This proposal for a next phase funding aims to achieve this. Working in partnership with the Scottish National Statistical Agency, the ADRC-S will, in particular, provide evidence of value within this new approach. It will do this through a series of strategically important pieces of work. These will particularly focus on key issues within Scotland's National Performance Framework which gives 'an overall vision of the country we want to be'.

The focus will be on these board themes:
- 'Poverty and Fair Work' - which will explore patterns of employment, including insecurity and progression; on the material benefits of employment, and the extent to which it reduces poverty
risks; and on the relationship between employment and health.
- 'Inclusive, empowered, resilient and safe communities' - will address a set of questions around shifting patterns of crime, justice and emergency service demand that are underpinned by
vulnerability and mental health within the population.

- 'Realising our potential' - aims to better understand the progress of young people looked after by the state. What is the impact of different care profiles (e.g. look after at home or in care) and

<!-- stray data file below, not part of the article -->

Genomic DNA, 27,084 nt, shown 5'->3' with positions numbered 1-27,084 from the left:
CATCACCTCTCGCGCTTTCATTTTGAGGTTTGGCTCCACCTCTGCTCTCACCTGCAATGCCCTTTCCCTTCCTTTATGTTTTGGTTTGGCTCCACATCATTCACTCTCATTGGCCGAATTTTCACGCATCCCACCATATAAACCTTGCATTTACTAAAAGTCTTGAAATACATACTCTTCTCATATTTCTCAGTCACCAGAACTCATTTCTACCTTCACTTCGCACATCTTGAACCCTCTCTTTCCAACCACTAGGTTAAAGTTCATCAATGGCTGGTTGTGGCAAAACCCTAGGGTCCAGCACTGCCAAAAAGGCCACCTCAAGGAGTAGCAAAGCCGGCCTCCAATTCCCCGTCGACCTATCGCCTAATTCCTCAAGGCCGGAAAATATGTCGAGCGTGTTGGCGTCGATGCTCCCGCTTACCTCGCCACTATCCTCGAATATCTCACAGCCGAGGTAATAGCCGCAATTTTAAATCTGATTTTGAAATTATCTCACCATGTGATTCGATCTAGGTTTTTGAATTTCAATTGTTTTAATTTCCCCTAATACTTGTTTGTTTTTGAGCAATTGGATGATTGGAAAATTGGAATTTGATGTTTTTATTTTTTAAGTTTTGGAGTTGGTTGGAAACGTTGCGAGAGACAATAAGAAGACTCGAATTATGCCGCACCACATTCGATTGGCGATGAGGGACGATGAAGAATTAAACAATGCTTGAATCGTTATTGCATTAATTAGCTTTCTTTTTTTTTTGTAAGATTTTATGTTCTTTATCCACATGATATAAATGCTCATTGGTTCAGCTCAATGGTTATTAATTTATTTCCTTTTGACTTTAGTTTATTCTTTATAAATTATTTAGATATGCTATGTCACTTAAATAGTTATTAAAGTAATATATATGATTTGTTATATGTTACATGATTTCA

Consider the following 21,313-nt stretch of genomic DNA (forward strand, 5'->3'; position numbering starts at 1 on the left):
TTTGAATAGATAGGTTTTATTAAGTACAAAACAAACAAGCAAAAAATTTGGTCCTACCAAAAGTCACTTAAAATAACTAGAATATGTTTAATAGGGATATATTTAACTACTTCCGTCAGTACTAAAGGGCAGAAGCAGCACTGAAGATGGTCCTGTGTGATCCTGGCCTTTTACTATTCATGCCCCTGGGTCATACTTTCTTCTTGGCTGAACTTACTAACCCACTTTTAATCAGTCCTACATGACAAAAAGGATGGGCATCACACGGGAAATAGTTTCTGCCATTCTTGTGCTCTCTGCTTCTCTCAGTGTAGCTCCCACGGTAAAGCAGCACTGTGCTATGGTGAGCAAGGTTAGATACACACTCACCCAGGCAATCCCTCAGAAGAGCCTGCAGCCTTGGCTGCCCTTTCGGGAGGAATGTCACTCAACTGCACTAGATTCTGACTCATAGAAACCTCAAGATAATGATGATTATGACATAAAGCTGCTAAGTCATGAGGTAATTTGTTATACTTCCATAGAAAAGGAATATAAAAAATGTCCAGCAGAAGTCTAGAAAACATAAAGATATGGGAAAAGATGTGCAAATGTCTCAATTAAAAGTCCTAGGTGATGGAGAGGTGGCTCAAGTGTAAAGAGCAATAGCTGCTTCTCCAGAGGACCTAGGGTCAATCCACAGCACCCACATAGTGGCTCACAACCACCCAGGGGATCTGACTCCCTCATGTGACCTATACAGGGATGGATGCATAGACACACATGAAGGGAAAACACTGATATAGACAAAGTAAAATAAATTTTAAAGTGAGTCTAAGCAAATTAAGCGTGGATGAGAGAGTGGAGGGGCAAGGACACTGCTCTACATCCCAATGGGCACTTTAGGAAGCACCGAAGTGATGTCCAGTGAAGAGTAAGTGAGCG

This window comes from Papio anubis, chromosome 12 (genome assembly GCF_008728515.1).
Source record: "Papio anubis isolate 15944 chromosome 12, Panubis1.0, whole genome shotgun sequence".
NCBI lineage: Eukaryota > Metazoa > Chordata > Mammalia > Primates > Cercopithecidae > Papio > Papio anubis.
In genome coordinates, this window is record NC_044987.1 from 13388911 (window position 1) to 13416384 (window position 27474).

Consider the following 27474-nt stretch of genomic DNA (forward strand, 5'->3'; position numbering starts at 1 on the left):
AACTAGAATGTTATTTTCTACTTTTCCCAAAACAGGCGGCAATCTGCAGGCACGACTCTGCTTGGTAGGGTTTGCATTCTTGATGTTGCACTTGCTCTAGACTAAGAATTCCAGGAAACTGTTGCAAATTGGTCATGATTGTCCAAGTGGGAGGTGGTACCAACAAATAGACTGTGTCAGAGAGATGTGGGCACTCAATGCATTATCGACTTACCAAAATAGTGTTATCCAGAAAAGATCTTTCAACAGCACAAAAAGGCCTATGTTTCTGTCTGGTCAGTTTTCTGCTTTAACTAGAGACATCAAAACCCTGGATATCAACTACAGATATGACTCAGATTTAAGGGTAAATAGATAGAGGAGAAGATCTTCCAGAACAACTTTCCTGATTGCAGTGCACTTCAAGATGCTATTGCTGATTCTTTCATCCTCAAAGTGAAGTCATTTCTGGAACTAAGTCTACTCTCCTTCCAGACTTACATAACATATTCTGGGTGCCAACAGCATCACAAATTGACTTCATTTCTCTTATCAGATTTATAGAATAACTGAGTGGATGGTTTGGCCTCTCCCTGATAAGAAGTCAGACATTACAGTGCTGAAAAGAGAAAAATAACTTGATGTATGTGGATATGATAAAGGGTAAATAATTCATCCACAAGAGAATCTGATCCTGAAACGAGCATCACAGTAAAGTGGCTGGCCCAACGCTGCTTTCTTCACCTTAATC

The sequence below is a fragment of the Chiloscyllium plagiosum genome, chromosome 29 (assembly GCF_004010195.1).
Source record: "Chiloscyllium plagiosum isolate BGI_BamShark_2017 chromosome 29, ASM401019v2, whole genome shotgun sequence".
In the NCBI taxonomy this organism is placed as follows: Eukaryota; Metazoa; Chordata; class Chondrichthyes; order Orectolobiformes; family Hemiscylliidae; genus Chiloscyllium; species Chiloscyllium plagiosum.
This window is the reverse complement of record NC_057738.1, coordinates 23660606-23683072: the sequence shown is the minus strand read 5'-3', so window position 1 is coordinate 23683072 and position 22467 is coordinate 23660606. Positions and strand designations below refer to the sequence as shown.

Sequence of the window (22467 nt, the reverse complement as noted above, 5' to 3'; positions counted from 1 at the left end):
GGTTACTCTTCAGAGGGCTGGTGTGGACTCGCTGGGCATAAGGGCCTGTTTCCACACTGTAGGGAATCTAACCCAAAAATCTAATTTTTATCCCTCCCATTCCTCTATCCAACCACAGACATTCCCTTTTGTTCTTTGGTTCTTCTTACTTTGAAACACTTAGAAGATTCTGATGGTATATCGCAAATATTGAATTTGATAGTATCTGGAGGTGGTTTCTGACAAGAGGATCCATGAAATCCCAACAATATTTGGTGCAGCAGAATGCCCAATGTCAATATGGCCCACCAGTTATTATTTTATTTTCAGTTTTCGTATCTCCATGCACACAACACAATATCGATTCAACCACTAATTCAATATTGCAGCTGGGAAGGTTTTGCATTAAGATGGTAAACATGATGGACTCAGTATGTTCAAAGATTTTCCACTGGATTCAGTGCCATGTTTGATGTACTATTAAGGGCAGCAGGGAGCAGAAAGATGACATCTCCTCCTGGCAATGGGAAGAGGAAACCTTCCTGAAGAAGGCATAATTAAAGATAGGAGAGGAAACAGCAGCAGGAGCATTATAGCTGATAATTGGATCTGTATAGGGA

frequency of changes of states on children's outcomes, and particularly their educational outcomes
- 'Healthy and active' will explore the interactions between health and social care and the implications of informal care for service delivery for older people. In regards younger it will investigate
emerging priorities around: mental health and well-being, poverty and inequality and physical activity and in particular how these develop across the lifecourse.

The adrc-s team will work closely with its NHS partner to provide other teams access to the emerging research datasets.

Planned Impact

We identify 3 core beneficiaries for the work of the ADRC-S/ ADR partnership. We will focus our effort on the first of these during the first phase of funding at the request of the ESRC.